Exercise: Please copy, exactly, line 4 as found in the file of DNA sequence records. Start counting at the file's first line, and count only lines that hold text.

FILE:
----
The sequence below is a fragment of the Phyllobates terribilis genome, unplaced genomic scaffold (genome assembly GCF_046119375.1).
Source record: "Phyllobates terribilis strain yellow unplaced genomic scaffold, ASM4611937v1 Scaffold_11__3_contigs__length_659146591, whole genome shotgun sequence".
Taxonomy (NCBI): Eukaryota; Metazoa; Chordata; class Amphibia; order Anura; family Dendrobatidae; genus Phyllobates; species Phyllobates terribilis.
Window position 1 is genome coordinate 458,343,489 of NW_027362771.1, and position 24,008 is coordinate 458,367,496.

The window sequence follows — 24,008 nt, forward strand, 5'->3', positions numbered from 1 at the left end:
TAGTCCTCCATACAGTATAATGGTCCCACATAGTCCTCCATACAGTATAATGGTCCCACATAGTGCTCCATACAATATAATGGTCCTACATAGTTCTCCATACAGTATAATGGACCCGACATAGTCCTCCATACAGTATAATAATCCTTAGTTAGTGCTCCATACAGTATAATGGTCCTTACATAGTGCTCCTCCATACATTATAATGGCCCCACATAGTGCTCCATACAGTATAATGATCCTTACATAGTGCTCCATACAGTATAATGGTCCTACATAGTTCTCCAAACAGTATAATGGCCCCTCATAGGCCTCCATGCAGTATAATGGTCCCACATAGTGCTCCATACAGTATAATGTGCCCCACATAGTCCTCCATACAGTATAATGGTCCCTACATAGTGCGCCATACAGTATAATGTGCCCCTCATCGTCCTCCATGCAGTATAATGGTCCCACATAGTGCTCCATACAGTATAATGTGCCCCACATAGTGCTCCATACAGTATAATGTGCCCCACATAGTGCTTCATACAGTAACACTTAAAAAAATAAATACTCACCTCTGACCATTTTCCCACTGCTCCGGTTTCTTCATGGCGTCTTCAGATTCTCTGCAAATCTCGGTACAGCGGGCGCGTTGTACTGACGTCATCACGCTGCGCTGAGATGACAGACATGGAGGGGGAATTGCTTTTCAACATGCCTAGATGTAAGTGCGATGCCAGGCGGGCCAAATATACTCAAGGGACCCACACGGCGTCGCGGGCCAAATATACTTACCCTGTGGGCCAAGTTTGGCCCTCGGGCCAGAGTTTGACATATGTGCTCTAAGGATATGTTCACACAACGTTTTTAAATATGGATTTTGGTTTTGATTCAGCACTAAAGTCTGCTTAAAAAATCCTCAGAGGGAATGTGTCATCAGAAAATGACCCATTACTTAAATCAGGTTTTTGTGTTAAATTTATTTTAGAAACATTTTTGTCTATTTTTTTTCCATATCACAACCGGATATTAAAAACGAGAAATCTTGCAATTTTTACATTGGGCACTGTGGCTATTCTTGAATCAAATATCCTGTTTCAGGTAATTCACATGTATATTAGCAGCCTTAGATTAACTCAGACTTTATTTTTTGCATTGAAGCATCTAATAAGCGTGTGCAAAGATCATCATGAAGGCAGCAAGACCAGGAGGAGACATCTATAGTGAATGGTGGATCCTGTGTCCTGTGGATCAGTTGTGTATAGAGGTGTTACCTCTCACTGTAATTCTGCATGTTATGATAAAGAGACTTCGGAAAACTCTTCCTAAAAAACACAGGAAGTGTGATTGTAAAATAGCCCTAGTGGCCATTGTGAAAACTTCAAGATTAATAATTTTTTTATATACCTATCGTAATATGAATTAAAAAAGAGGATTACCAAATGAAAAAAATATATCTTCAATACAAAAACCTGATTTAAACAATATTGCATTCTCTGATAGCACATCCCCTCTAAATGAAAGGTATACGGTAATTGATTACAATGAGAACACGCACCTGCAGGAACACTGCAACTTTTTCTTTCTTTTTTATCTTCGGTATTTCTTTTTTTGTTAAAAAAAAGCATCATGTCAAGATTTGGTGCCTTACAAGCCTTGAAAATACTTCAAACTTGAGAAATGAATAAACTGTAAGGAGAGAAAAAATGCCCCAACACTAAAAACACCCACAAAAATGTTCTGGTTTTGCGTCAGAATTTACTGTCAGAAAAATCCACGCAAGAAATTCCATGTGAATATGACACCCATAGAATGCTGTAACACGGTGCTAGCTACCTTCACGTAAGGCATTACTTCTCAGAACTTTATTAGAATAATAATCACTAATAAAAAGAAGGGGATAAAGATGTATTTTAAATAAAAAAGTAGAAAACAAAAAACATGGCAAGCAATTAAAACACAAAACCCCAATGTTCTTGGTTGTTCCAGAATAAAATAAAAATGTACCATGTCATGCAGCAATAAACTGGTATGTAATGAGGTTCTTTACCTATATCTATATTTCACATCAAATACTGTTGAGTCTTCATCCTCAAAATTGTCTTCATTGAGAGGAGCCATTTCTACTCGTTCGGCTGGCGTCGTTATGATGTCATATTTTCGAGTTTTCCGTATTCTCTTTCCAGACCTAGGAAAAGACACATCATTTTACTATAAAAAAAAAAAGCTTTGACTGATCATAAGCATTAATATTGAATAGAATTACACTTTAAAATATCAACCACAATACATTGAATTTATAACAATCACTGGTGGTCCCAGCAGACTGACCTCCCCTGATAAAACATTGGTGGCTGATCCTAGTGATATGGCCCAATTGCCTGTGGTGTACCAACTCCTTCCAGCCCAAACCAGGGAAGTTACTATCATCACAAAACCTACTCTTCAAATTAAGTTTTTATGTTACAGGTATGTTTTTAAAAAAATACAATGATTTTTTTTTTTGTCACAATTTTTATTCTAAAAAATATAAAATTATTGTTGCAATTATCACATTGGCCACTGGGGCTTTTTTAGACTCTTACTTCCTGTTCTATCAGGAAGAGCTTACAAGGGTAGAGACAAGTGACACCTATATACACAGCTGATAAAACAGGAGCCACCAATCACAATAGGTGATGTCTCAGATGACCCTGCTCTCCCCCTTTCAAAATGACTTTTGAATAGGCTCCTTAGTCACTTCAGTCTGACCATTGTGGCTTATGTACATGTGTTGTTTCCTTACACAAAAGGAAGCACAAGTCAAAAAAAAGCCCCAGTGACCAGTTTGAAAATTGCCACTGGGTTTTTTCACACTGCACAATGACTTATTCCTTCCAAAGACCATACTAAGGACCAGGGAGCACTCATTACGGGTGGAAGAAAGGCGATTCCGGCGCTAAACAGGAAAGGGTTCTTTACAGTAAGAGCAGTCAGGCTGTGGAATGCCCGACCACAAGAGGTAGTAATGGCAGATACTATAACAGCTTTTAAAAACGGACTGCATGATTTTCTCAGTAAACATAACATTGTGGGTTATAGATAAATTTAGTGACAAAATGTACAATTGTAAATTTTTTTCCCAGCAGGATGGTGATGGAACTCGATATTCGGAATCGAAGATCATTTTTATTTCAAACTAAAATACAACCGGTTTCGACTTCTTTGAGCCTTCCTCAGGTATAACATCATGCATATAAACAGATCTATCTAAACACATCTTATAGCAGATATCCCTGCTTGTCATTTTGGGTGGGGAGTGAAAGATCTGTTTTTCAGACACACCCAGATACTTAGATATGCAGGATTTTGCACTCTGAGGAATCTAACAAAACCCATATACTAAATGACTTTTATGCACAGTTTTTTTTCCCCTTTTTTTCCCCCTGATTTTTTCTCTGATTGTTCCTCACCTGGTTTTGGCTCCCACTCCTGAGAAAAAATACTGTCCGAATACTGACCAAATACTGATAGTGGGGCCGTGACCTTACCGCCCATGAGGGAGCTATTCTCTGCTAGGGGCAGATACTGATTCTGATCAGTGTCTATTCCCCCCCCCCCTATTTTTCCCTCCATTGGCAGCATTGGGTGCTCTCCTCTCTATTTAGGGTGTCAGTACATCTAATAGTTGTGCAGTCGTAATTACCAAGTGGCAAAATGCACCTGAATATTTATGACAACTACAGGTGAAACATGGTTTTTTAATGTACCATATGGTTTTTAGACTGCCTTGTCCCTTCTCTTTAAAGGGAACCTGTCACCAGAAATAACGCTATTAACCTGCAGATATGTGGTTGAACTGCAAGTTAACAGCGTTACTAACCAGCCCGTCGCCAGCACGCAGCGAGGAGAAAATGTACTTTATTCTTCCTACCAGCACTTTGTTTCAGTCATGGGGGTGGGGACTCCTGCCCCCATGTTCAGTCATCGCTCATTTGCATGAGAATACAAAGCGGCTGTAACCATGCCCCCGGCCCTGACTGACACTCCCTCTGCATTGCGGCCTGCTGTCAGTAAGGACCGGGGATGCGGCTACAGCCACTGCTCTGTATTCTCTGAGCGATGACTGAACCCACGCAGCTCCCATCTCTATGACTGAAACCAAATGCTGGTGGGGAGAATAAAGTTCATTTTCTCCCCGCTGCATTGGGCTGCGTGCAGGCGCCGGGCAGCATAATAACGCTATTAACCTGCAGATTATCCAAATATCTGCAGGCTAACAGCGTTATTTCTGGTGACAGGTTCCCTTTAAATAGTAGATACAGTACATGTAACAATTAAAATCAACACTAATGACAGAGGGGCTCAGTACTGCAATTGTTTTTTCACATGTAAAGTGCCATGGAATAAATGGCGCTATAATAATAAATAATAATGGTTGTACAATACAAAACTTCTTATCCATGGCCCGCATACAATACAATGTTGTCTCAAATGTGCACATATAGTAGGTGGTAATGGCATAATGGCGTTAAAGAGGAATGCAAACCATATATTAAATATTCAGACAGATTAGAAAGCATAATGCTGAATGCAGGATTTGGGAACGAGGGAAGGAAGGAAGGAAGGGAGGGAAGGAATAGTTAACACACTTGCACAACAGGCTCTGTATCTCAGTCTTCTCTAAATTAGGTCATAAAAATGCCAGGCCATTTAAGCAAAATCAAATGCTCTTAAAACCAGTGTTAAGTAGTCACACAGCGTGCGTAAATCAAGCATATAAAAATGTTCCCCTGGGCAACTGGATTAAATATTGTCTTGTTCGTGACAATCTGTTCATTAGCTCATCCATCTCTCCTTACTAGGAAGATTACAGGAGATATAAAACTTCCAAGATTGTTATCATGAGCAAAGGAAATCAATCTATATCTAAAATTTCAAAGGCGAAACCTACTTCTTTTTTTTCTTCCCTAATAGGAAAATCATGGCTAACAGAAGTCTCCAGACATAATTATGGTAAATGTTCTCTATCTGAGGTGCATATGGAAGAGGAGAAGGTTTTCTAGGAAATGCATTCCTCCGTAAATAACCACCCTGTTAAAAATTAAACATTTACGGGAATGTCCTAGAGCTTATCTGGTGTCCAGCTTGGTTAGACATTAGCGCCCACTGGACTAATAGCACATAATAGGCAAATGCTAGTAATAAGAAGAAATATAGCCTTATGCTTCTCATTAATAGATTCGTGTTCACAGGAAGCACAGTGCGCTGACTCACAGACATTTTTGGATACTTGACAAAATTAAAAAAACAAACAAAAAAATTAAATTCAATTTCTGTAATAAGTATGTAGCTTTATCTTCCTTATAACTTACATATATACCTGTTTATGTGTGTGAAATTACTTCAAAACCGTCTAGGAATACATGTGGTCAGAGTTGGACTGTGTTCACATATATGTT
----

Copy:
Window position 1 is genome coordinate 458,343,489 of NW_027362771.1, and position 24,008 is coordinate 458,367,496.